Here's my best guess. St. Cajetan worked with the poor and the hopelessly ill (he also founded an order and fought the good fight to bring the Church back together he witnessed the same mess Martin Luther witnessed). He founded a bank (which eventually became the Bank of Naples) so that poor people could have a place to borrow money. Otherwise they would be at the mercy of loan sharks and those payday advance people.

So this is one of those patron saint by extrapolation deals. What did the poor people need to pay back their loans? Jobs.

I am of a mind to ask for the intercession of Pope John Paul II, who is most surely in heaven. There's a guy who found a great job that he loved and kept it for a very, very long time. Longer than anyone else in history with who held the same job.

We have more great questions to answer. More tomorrow.


Anonymous said...

sister, i am having a bit of a problem. actually it's a big problem:
the person that i am probably getting engaged to later this year is Lutheran- and has no plans to convert.

Without a shadow of a doubt I know that I want to be with this person for the rest of my life- but I also know that I cannot marry a Lutheran in the eyes of the Catholic church and God.

Do you have any advice for someone in this position?
This is less a question and more of a cry for help!! :(

NCSue said...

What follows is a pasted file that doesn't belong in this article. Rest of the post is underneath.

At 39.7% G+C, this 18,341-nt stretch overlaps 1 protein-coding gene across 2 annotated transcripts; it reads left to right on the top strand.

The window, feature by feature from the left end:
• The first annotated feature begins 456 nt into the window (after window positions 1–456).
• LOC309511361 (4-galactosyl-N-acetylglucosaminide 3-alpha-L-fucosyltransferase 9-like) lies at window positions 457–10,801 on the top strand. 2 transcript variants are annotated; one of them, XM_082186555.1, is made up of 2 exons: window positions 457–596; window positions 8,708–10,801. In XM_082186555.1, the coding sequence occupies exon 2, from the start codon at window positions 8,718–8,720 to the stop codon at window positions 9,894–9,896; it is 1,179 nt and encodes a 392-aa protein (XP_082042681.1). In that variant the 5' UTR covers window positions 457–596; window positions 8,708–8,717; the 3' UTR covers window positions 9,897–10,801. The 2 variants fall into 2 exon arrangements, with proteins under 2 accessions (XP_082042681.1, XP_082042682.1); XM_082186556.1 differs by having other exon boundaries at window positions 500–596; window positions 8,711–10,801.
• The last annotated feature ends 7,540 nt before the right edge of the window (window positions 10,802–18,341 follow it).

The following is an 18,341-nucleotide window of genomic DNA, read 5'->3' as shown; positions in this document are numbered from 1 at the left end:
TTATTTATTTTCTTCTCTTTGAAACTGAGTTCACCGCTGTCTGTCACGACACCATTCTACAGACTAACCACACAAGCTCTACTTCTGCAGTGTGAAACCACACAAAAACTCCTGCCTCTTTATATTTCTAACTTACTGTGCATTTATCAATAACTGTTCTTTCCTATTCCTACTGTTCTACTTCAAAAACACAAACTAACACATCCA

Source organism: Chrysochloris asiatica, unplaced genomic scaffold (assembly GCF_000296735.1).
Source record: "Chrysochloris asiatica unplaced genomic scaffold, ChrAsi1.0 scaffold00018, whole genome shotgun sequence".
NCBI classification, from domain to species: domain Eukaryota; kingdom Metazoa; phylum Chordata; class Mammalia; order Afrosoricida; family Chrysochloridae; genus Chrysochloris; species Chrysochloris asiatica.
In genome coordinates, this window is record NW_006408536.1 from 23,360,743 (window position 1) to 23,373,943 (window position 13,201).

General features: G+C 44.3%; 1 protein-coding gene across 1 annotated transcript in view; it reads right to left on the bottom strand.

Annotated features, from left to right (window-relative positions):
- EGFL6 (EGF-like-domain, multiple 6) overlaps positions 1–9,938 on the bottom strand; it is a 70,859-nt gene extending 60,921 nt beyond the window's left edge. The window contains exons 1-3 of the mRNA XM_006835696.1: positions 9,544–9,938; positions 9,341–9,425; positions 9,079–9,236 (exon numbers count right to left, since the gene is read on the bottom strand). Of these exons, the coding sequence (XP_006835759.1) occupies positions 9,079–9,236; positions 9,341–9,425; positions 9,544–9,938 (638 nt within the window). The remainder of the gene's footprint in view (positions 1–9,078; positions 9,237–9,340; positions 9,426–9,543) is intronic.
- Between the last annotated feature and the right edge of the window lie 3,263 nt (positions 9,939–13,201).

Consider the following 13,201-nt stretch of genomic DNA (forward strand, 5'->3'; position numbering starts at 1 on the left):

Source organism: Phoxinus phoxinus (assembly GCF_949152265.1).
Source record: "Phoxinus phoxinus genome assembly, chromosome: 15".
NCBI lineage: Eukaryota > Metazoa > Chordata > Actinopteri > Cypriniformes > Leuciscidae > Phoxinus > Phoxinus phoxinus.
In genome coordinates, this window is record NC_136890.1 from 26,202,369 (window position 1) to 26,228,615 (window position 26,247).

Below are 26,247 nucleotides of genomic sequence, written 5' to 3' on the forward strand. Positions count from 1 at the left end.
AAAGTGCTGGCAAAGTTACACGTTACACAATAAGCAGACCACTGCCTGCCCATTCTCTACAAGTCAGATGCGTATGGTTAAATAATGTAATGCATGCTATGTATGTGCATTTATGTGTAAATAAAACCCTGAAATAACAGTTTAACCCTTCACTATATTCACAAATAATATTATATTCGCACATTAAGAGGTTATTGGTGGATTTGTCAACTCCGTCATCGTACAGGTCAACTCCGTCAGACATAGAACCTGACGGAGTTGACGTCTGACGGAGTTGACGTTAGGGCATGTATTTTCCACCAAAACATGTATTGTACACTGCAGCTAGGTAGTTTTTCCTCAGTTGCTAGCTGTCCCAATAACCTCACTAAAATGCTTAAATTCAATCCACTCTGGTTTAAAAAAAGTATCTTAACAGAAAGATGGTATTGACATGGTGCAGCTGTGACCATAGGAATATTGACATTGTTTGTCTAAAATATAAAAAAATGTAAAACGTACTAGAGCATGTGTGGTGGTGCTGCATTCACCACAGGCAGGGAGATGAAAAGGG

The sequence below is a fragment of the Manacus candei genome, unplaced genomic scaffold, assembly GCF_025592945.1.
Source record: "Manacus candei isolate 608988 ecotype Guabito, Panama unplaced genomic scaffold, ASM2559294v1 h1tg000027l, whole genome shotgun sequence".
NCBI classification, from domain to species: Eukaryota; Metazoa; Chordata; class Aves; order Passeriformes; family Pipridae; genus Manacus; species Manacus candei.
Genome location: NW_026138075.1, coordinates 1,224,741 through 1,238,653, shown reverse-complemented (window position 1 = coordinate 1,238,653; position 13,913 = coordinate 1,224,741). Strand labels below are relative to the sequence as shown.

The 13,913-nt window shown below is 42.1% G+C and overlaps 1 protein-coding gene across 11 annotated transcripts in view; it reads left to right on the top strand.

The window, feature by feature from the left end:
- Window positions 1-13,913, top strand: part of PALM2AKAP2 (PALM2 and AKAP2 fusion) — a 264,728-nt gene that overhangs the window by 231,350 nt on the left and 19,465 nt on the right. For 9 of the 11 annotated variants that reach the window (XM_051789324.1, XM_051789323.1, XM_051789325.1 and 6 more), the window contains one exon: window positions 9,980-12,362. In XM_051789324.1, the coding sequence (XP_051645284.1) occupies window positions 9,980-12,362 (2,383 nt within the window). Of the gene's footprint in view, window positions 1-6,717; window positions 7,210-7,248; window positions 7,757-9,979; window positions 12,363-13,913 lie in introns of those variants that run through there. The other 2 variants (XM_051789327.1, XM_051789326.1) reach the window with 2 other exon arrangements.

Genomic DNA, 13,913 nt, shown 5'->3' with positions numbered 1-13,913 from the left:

Well, Sister, I'm a "straight" married femaile, and presumedly you are too (with a really cool Spouse, I might add), but otherwise I'd be in love with you. I really love your posts. Lots.

Hope you'll visit my site sometime - would be nice to know that my favorite Sister has checked in.



Scarlett said...

I usually ask for St. Joseph's intercession with all job-related questions.

As for taking Communion at a Protestant Church - my (Catholic) cousin and her (Protestant) boyfriend are getting married this summer at a Protestant Church that neither of them attends - they just like the location; I have no idea whether it even corresponds to her fiance's denomination. I'm afraid it will cause conflict and offense if I don't take Communion (if the ceremony even involves it), even though I don't see why either of them would feel that strongly about reception at this particular church. Do I just have to steel myself for the inevitable family conflict?